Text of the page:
Madrid, the capital city of Spain since the 17th Century, seems to be placed second when visiting Spain, as most travellers head for the sandy beaches and the nightlife in Barcelona as oppose to the vibrant capital getaway. However, I had a chance to visit the beautiful capital and take in the breath-taking views, arts and culture Madrid has to offer.
Artefact has compiled a list of places to visit while in Madrid.
Travelling to Madrid is simple, with direct flights to the heart of Spain running daily from all UK major airports. You will find yourself immersed in Spanish Culture in under three hours.
Once you arrive, you can head from the Adolfo Suarez Madrid-Barajas International Airport to the city centre via various transport options:
By Taxi: Taxis from Madrid Barajas International Airport will get you to the city centre in under 30 minutes for around €25 (£22.50).
By Metro: You can hop on a train from the Airport terminals T2 and T4 to Nuevos Ministerios (Madrid’s City Centre) in just 15 minutes.
Trains run from the airport every day from 6:00 am to 2:00 am and leave every five minutes. Also, note that entering and exiting the airport via metro requires a supplement charge which is currently €3 (£2.70)
TIP: We recommend purchasing a Madrid Tourist Travel Pass which offers unlimited travel on all types of public transport in Madrid (Metro, Bus, Night bus, Commuter Trains and Light Rail) it starts at €8.40 (£7.55) for one day, €14.20 (£12.76) for two days and going right up to a week costing just €35.40 (£31.82).
By Uber: I mean could it get any simpler? Just make sure you select the right pick-up terminal when requesting an Uber from the airport to your destination.
By Bus: The Barajas Airport Express claims to run ‘24 hours-a-day, 365 a year’ so you won’t get stranded at the airport waiting for a Taxi or the Metro Station to reopen. Tickets cost a mere 5 euros and take roughly 40 minutes to reach Madrid’s city centre.
Places to Visit
Plaza Mayor de Madrid
Built in the late 15th Century and once known as Plaza del Arrabel, the centre of Old Madrid, where the town people used to visit for food and clothing.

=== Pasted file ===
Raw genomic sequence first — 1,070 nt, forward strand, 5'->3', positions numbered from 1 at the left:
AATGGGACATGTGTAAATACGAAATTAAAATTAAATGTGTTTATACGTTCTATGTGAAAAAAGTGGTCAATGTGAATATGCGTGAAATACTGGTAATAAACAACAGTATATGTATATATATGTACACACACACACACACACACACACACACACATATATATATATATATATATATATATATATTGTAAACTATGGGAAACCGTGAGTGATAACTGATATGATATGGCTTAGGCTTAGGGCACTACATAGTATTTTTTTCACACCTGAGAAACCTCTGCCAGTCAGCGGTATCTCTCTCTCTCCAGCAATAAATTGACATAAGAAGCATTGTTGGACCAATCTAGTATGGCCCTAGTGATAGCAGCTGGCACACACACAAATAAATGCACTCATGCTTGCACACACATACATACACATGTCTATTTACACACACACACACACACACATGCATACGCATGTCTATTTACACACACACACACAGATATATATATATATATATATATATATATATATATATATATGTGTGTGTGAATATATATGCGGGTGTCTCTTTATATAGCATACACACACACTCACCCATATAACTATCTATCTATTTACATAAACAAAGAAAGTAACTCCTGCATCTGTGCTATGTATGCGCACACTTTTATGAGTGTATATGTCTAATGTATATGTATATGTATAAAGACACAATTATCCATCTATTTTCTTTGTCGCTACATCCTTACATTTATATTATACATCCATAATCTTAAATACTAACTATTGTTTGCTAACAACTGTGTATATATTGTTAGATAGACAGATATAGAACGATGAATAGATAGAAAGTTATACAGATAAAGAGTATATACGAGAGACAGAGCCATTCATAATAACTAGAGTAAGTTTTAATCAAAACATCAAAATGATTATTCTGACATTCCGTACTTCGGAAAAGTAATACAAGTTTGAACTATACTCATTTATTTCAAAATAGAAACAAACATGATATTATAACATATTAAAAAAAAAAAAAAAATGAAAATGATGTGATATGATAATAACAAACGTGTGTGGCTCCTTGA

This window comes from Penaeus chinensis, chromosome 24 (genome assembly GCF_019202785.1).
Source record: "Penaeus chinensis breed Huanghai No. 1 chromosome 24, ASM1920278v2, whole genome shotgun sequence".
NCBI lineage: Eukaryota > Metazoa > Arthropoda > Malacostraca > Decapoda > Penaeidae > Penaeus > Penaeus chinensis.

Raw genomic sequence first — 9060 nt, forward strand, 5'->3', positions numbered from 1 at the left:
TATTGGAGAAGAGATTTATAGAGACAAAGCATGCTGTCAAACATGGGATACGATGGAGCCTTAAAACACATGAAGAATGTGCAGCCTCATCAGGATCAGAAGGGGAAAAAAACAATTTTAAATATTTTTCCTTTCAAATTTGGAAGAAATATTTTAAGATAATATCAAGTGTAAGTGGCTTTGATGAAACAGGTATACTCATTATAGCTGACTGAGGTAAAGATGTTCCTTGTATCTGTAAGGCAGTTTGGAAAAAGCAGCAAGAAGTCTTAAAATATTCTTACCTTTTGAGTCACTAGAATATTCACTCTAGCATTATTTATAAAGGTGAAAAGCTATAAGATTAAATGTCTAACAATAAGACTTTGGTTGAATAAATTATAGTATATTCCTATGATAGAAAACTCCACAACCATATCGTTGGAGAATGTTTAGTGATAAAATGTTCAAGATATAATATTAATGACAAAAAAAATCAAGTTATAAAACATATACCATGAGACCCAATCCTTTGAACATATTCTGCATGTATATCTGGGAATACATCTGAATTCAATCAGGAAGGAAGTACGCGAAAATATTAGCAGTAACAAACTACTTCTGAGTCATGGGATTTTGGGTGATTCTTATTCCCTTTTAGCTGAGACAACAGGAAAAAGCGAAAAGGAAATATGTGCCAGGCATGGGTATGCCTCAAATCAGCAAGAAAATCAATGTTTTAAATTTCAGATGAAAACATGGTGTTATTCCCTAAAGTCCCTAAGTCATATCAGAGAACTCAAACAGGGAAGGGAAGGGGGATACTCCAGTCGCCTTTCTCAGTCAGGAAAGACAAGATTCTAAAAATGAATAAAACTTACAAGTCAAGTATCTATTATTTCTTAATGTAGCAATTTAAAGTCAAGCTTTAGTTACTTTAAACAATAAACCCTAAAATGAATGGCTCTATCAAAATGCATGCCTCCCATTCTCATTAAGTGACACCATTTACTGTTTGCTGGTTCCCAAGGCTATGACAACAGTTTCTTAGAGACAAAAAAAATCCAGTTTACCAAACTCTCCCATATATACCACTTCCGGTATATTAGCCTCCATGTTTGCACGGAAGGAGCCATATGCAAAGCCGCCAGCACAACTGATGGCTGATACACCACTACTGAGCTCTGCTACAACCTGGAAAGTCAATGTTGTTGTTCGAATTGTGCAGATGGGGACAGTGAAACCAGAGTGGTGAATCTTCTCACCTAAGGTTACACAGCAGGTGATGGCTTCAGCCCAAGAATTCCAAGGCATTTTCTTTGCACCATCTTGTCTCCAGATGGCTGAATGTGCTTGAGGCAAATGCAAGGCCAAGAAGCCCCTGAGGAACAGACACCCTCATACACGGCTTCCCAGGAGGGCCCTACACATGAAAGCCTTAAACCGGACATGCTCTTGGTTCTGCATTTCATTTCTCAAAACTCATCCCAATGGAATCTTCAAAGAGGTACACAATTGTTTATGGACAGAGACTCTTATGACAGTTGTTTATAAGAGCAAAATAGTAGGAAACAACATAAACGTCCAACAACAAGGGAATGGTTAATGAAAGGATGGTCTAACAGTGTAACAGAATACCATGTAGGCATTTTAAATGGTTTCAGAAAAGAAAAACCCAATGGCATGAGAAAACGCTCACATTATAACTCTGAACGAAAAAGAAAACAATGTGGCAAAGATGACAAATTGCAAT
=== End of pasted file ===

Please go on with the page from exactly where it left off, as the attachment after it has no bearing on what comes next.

Plaza Mayor de Madrid is now a public space famous for its Spanish architecture. An open space where tourists and locals can explore the square to take in the picturesque surroundings or eat at one of the many restaurants located within the Plaza Mayor de Madrid.
Nearest Station: Sol Station
Chill Out at Puente de Toledo or Arganzuela Footbridge
Puente de Toledo was built in the seventeenth century by Spanish architect Pedro de Ribera. Nestled in the heart of Madrid in which the river Manzanares passes through seems to be the perfect place to sightsee before entering the central area of Madrid. The Puente de Toledo bridge also features amazing illuminations at night and is the ideal place for landscape photography.
Located precisely across from the Puente de Toledo bridge is the Arganzuela footbridge, which is a newly built bridge in Madrid, that has become a tourist attraction in its own. Created by Dominique Perrault Architecture, who is famous for designing the National Library of France and winning the bid to help construct the Olympic and Paralympic Village for Paris 2024.
Tourists and Locals adore the Arganzuela footbridge due to the fact you can cycle along the bridge by using the designated bike lanes or chill out on one of many benches within the span.
Nearest Station: Marqués de Vadillo or Pirámides
Museo Del Jamón
Now you can’t visit Madrid which trying Jamón. Jamon is essentially ham; however, the Spaniards seems to have mastered how meat should taste. The restaurant serves up beautiful dry-cured ham.
Museo Del Jamon owns over ten branches in Madrid all of which lets you explore the history of Jamon and their restaurants which was founded in 1978 by two brothers, Luis and Francisco Muñoz Heras.
We recommend visiting the branch just around the corner from the Plaza Mayor located on Calle Mayor, as this location has preserved the historical building and decorations since the 1970s.
Nearest Station: Sol
Enjoy Churros with Hot Chocolate at Chocolatería San Ginés
Chocolatería San Ginés have been serving churros, coffee and cakes since the 18th Century and they are traditionally open every day of the year.
According to Culture Trip, this is “Madrid’s most famous chocolate shop” and is open 24 hours every day, due to how busy this place usually gets. “It’s a tourist attraction in Madrid,” says the waiter who bought our order to us. Served two types of Spanish treats. Churros and Porras.
Churros which are long skinny sticks of dough and Porras which are more doughy and thicker for picking up all of that hot chocolatey goodness. A plate of Churros and Hot Chocolate shouldn’t cost more than €4 (£3.40)
Nearest Station: Sol
Gobble Tapas at San Miguel Food Market
San Miguel’s Food Market is one of the oldest food markets in Madrid. First opened in 1916 and later renovated in the late 2000s to now house very new and hip Spanish fusion restaurants.
According to esMadrid, the San Miguel Food Market gets ‘over 10 million people visits the market’ Making it compete against the Mercado de La Boqueria food market in Barcelona.
San Miguel is the perfect place to try various tapas, croquettes, patatas bravas and of course jambón its worth well the visit.
Nearest Station: Sol or Tirso de Molina
Featured image by Dwayne Maxwell